How to Find Used Books, Part Two: In Person
August 12, 2003 (Updated July 16, 2008)
Like many lifelong readers, I find the tactile pleasure of handling books almost irresistible. Tracking them down online can be fun, but discovering them in person is an adventure.
Your first stop should be your local library, of course. Take an afternoon to explore, but don't be discouraged if the sci-fi/fantasy shelves are bare (or non-existent). Even in rural areas, many libraries have been modernized by the internet. If your local branch doesn't have a copy of the book you're looking for, ask about inter-library loans. If the book is anywhere in participating library systems, they can get it for you. Some will gladly give you a call when the book comes in, or even deliver it for a fee.
And don't forget library book sales. Keep an eye on the local newspaper or library bulletin board for announcements. The sales may be humble affairs, held in school cafeterias or meeting halls, but they're just as likely to yield book-hunting prizes as any other venue. One recent library sale had boxes full of hardcover science-fiction novels for 50¢ a piece.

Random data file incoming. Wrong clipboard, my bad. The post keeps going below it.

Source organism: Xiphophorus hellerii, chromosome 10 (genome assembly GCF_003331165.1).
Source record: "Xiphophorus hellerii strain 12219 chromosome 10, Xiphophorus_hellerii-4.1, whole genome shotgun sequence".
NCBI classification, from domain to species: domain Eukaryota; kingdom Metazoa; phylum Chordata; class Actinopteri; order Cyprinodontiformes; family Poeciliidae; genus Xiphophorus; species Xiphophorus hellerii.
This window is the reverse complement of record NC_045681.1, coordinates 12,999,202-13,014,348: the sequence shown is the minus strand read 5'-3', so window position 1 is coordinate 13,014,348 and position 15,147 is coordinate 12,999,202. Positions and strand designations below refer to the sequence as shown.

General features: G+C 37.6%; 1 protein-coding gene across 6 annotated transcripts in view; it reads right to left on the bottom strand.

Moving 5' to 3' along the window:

Used book stores are the next stop—for those of us lucky enough to live in an area that has them. For those who don't, you may have to do some traveling to find them. Check the phone book, ask your librarian, and get to know other book lovers in your area. When you do find a store, ask the employees or owner if there are others nearby. It almost seems counterintuitive, but they've always happily given me directions. In fact, all the book stores in one particular city carried a pamphlet with addresses, phone numbers, and hours of all the local book stores.
Overstock sales seem to be a relatively new phenomenon, generally taking place in vacant shop-fronts and malls. They don't often have older titles, but newer ones are in ample supply—especially remaindered hardcovers—so keep an eye out for their advertising fliers.
Other unusual places to find good deals on books are yard sales, church rummage sales, flea markets, thrift shops, auctions, and even farmer's markets (that's where my partner found a copy of Gael Baudino's Dragonsword—a book I'd never even heard of before).
I've lived in rural, suburban, and urban areas across the United States. Even in the most isolated locales I was able to find books when I went looking for them. It isn't always easy, but the thrill of discovery is the same: books are meant to be read, so they are meant to be found—online, at the library, or tucked away on a dusty book-store shelf.
© Finder | GLBT Fantasy Fiction Resources | 2003